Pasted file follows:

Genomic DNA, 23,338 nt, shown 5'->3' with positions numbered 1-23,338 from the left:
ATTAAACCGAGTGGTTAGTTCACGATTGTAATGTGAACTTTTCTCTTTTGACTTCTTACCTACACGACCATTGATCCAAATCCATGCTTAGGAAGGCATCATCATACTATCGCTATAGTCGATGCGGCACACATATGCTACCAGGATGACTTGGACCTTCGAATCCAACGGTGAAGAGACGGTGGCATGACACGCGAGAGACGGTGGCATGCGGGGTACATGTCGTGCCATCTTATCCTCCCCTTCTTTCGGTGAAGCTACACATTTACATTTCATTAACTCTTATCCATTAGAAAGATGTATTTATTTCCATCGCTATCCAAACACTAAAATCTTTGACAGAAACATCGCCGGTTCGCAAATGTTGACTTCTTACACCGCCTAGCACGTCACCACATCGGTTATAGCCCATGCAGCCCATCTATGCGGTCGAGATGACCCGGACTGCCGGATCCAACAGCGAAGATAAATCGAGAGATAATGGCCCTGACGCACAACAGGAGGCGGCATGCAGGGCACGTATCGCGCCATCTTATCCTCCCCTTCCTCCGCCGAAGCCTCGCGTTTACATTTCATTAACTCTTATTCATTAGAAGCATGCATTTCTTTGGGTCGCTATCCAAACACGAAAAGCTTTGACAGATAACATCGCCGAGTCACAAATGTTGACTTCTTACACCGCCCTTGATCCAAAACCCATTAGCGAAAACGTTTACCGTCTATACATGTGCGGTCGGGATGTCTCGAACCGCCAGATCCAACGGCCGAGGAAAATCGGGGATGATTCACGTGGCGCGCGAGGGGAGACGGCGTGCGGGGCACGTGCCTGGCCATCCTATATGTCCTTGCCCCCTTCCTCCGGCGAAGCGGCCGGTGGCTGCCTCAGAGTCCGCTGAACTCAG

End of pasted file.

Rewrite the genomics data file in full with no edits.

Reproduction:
Genomic DNA, 23,338 nt, shown 5'->3' with positions numbered 1-23,338 from the left:
ATTAAACCGAGTGGTTAGTTCACGATTGTAATGTGAACTTTTCTCTTTTGACTTCTTACCTACACGACCATTGATCCAAATCCATGCTTAGGAAGGCATCATCATACTATCGCTATAGTCGATGCGGCACACATATGCTACCAGGATGACTTGGACCTTCGAATCCAACGGTGAAGAGACGGTGGCATGACACGCGAGAGACGGTGGCATGCGGGGTACATGTCGTGCCATCTTATCCTCCCCTTCTTTCGGTGAAGCTACACATTTACATTTCATTAACTCTTATCCATTAGAAAGATGTATTTATTTCCATCGCTATCCAAACACTAAAATCTTTGACAGAAACATCGCCGGTTCGCAAATGTTGACTTCTTACACCGCCTAGCACGTCACCACATCGGTTATAGCCCATGCAGCCCATCTATGCGGTCGAGATGACCCGGACTGCCGGATCCAACAGCGAAGATAAATCGAGAGATAATGGCCCTGACGCACAACAGGAGGCGGCATGCAGGGCACGTATCGCGCCATCTTATCCTCCCCTTCCTCCGCCGAAGCCTCGCGTTTACATTTCATTAACTCTTATTCATTAGAAGCATGCATTTCTTTGGGTCGCTATCCAAACACGAAAAGCTTTGACAGATAACATCGCCGAGTCACAAATGTTGACTTCTTACACCGCCCTTGATCCAAAACCCATTAGCGAAAACGTTTACCGTCTATACATGTGCGGTCGGGATGTCTCGAACCGCCAGATCCAACGGCCGAGGAAAATCGGGGATGATTCACGTGGCGCGCGAGGGGAGACGGCGTGCGGGGCACGTGCCTGGCCATCCTATATGTCCTTGCCCCCTTCCTCCGGCGAAGCGGCCGGTGGCTGCCTCAGAGTCCGCTGAACTCAG